Chateaux of Bouches-du-Rhône

Château des Baux

The Château des Baux is a fortified castle built during the 10th century, located in Les Baux-de-Provence. Although already inhabited in the Bronze Age, Les Baux-de-Provence did not really start growing until the medieval period. Built in the 10th century, the fortress and the small town it protects were ruled by the lords of Baux for five hundred years, in the thick of the ceaseless conflicts that ravaged Provenc ...
Founded: 10th century AD | Location: Les Baux-de-Provence, France

Château de l'Empéri

The Château de l"Empéri is a 9th-century castle built on the rock of Puech which dominates the immense plain of Crau in the commune of Salon-de-Provence. The castle was the residence of the archbishops of Arles as well as the Holy Roman emperors. It is from the latter that the castle derives its name of the Empire which at this time included the East bank of the Rhône River. During 1481, at the time ...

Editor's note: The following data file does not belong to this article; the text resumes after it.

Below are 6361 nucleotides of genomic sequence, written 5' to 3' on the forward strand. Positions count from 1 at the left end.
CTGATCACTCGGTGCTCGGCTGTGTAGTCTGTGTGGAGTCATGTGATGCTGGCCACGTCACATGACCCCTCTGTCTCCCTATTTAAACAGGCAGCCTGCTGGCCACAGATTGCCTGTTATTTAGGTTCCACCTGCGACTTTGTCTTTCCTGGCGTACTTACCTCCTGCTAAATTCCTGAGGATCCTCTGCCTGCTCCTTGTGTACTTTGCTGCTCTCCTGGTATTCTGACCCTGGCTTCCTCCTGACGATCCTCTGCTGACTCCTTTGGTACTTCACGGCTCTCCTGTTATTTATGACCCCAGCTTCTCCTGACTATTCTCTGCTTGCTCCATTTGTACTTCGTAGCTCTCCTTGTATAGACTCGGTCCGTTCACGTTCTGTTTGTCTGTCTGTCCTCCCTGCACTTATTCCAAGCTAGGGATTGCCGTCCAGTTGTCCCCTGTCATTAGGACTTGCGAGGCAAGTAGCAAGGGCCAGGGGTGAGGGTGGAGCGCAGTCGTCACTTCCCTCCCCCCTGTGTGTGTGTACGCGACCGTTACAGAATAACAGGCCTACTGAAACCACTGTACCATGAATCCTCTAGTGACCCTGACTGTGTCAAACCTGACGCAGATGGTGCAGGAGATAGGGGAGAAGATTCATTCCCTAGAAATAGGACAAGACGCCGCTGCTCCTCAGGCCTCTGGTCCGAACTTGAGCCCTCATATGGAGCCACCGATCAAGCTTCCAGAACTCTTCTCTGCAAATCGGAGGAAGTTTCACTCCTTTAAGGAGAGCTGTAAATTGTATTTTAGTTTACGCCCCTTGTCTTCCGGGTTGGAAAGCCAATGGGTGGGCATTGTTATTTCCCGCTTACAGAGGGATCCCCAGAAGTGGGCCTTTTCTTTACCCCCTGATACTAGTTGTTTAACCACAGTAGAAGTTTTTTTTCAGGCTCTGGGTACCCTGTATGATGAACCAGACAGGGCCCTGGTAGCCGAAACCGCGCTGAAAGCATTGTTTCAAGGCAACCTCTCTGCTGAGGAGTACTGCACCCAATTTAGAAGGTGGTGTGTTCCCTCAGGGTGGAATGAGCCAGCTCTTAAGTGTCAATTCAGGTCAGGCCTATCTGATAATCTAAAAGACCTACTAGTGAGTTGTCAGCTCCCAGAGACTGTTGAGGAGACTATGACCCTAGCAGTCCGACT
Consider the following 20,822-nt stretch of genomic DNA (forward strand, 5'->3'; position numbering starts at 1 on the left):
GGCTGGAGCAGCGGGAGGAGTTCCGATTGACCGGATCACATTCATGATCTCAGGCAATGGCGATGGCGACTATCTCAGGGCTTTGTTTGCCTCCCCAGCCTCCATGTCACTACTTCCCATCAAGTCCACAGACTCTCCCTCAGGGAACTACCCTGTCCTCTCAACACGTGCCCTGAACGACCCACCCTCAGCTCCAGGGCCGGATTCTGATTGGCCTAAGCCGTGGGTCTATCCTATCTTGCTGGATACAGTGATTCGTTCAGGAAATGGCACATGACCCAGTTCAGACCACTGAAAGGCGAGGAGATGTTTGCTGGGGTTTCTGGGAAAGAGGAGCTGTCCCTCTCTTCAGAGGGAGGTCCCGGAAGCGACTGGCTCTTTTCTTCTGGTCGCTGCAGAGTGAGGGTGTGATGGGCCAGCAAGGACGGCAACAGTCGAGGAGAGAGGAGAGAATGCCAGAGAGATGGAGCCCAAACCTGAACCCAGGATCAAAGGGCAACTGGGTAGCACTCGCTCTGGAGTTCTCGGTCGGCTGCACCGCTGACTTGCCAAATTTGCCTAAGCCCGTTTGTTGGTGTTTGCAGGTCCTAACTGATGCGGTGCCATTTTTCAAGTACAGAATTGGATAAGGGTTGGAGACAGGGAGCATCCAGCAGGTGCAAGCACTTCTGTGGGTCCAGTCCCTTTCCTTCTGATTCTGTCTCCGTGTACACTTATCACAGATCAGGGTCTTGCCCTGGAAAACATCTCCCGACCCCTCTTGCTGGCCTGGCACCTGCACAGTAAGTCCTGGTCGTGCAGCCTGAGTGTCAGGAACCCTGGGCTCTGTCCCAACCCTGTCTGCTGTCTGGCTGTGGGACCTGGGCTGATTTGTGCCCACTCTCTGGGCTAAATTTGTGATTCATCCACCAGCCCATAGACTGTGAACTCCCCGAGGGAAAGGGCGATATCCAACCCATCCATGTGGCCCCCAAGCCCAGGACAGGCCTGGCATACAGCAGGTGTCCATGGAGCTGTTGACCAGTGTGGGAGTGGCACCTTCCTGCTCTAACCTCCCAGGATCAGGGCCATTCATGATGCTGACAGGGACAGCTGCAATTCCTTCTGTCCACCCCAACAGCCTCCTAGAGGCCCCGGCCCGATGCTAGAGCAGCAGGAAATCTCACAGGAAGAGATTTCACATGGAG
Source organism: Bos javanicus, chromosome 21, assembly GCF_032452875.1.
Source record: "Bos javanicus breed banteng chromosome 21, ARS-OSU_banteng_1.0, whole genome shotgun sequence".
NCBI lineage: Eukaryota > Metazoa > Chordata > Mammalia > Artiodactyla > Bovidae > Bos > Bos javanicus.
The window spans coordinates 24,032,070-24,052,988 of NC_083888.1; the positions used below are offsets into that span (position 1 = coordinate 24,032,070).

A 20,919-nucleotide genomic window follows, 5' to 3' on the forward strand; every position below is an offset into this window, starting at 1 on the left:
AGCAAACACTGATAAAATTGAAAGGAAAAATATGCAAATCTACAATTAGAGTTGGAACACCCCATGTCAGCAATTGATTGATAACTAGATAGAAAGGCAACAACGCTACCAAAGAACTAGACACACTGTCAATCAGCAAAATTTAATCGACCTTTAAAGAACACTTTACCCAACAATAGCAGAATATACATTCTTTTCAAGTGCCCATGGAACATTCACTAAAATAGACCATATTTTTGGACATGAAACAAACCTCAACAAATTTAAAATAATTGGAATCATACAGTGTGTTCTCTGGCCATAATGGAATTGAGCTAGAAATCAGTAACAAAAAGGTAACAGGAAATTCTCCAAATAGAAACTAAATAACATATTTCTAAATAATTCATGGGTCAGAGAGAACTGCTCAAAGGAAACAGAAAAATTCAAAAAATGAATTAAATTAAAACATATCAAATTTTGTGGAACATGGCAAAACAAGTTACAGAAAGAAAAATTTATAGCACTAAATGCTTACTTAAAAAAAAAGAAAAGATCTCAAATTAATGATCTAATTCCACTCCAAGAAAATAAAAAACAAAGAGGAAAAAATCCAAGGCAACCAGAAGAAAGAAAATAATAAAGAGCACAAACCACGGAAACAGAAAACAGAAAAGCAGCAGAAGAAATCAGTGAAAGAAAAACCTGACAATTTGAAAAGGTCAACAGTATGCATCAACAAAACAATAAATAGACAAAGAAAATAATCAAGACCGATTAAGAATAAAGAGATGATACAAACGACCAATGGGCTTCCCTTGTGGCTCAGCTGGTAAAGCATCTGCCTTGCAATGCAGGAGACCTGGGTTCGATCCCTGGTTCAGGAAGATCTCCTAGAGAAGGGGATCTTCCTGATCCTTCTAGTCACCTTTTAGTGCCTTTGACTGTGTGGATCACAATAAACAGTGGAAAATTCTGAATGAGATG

Founded: 9th century AD | Location: Salon-de-Provence, France

Château de Tarascon

The Château de Tarascon is in a remarkable state of conservation, thanks to the restoration work carried out by the architects of the historical monuments. It is one of the most magnificent medieval castles in France. Built at the beginning of the 15th century on a rocky islet, this monument is made up of two distinct parts: to the north, a farmyard dedicated to the staff and soldiers, and to the south, the dwelling. Its ...
Founded: 13th century | Location: Tarascon, France

Château Borély